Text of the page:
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When Eteocles died the kingdom devolved on the family of Almus. Almus himself had daughters born to him, Chrysogeneia and Chryse. Tradition has it that Chryse, daughter of Almus, had by Ares a son Phlegyas, who, as Eteocles died childless, got the throne. To the whole country they gave the name of Phlegyantis instead of Andreis,

[2] and besides the originally founded city of Andreis, Phlegyas founded another, which he named after himself, collecting into it the best soldiers in Greece. In course of time the foolhardy and reckless Phlegyans seceded from Orchomenus and began to ravage their neighbors. At last they even marched against the sanctuary at Delphi to raid it, when Philammon with picked men of Argos went out to meet them, but he and his picked men perished in the engagement.

[3] That the Phlegyans took more pleasure in war than any other Greeks is also shown by the lines of the Iliad dealing with Ares and his son Panic:—“They twain were arming themselves for war to go to the Ephyrians,
Or to the great-hearted Phlegyans.
Hom. Il. 13.301-2By Ephyrians in this passage Homer means, I think, those in Thesprotis. The Phlegyan race was completely overthrown by the god with continual thunderbolts and violent earthquakes. The remnant were wasted by an epidemic of plague, but a few of them escaped to Phocis.


Phlegyas had no sons, and Chryses succeeded to the throne, a son of Poseidon by Chrysogeneia, daughter of Almus. This Chryses had a son called Minyas, and after him the people over whom he ruled are still called Minyans. The revenues that Minyas received were so great that he surpassed his predecessors in wealth, and he was the first man we know of to build a treasury to receive his riches.

[5] The Greeks appear apt to regard with greater wonder foreign sights than sights at home. For whereas distinguished historians have described the Egyptian pyramids with the minutest detail, they have not made even the briefest mention of the treasury of Minyas and the walls of Tiryns, though these are no less marvellous.


Minyas had a son Orchomenus, in whose reign the city was called Orchomenus and the men Orchomenians. Nevertheless, they continued to bear the additional name of Minyans, to distinguish them from the Orchomenians in Arcadia. To this Orchomenus during his kingship came Hyettus from Argos, who was an exile because of the slaying of Molurus, son of Arisbas, whom he caught with his wedded wife and killed. Orchomenus assigned to him such of the land as is now around the village Hyettus, and the land adjacent to this.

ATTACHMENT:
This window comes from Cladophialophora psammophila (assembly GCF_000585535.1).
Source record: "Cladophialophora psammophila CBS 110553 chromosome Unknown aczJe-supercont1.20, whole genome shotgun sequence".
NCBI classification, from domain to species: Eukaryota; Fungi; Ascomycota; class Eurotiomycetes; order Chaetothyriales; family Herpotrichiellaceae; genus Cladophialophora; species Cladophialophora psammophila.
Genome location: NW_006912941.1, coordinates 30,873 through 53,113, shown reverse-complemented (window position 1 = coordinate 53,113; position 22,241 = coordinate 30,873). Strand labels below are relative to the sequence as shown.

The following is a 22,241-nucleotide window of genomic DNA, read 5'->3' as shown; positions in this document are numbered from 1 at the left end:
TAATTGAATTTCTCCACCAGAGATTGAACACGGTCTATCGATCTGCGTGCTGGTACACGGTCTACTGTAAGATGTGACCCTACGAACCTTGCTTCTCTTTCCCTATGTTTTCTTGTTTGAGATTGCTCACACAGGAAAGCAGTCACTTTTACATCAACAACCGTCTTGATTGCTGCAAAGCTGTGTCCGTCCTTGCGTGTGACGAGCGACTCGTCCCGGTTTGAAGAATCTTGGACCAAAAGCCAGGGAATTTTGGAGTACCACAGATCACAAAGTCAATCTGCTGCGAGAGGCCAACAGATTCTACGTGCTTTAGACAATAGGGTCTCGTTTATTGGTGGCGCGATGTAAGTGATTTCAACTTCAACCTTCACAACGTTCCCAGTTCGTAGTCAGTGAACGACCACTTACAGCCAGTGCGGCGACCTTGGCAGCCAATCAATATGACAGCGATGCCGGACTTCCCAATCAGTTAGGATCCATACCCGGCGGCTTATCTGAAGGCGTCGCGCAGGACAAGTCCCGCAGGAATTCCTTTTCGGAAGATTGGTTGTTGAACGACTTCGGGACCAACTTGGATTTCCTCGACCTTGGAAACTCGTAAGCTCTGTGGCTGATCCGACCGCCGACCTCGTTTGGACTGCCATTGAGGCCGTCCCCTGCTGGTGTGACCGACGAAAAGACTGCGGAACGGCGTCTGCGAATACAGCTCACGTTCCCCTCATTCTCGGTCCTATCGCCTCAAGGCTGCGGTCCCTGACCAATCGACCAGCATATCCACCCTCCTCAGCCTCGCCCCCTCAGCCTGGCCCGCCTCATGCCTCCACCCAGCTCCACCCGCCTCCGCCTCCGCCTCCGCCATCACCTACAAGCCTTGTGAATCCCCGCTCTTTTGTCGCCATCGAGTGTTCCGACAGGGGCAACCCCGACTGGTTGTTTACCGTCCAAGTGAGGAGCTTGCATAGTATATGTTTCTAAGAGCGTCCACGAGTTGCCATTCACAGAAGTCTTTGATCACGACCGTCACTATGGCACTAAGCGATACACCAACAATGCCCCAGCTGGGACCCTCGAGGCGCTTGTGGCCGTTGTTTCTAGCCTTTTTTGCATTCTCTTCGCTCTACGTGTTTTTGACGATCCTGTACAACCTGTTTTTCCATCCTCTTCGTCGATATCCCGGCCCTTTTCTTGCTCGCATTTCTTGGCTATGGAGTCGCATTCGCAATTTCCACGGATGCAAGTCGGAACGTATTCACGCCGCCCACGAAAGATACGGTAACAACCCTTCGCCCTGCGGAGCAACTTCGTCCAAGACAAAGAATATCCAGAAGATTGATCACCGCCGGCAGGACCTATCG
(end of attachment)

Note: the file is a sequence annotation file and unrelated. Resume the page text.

[7] Hyettus is also mentioned by the poet who composed the poem called by the Greeks the Great Eoeae:—“And Hyettus killed Molurus, the dear son of Arisbas,
In the halls, because of his wife's bed;
Leaving his home he fled from horse-breeding Argos,
And reached Minyan Orchomenus, and the hero
Welcomed him, and bestowed on him a portion of his possessions, as was fitting.
The Great Eoeae, unknown location.

[8] This Hyettus was the first man known to have exacted punishment from an adulterer. Later on, when Dracon was legislator for the Athenians, it was enacted in the laws which he drew up for the Athenians that the punishment of an adulterer should be one of the acts condoned by the State. So high did the reputation of the Minyans stand, that even Neleus, son of Cretheus, who was king of Pylus, took a wife from Orchomenus, namely Chloris, daughter of Amphion, son of Iasius.

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hide References (7 total)
  • Cross-references to this page (6):
    • A Dictionary of Greek and Roman Antiquities (1890), EXSI´LIUM
    • A Dictionary of Greek and Roman Antiquities (1890), NOMOS
    • Dictionary of Greek and Roman Geography (1854), ORCHO´MENUS
    • Smith's Bio, Dracon
    • Smith's Bio, Iasus
    • Smith's Bio, Phle'gyas
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